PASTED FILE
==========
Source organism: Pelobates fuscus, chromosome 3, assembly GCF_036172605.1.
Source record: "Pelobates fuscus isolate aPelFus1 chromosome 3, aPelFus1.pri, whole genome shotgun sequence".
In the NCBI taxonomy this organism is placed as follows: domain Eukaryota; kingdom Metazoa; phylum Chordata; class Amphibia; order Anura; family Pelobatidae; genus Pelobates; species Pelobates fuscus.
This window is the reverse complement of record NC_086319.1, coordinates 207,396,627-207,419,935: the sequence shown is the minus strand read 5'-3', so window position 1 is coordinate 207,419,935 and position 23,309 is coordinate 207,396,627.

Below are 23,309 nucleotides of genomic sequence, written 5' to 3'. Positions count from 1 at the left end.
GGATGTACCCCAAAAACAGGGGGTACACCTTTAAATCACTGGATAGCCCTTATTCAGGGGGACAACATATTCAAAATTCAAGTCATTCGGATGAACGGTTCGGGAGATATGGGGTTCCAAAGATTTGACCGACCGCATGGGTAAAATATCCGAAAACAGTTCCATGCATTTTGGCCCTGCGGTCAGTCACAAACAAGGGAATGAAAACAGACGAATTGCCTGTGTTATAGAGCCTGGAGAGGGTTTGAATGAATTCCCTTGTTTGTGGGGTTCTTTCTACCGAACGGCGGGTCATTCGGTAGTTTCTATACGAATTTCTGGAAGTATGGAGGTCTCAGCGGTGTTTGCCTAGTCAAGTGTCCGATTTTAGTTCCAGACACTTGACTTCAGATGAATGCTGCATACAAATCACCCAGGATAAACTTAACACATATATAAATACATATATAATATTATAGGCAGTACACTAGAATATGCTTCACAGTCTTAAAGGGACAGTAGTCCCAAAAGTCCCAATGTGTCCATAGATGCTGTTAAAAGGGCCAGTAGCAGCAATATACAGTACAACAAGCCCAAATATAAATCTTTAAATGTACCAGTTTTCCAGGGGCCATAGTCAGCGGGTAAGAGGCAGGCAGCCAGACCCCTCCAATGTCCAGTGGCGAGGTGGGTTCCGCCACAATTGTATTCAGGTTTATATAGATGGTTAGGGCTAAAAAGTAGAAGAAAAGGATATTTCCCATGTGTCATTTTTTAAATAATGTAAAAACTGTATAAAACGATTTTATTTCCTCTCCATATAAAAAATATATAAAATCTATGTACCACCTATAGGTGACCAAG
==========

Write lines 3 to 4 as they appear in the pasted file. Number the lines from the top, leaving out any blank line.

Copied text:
In the NCBI taxonomy this organism is placed as follows: domain Eukaryota; kingdom Metazoa; phylum Chordata; class Amphibia; order Anura; family Pelobatidae; genus Pelobates; species Pelobates fuscus.
This window is the reverse complement of record NC_086319.1, coordinates 207,396,627-207,419,935: the sequence shown is the minus strand read 5'-3', so window position 1 is coordinate 207,419,935 and position 23,309 is coordinate 207,396,627.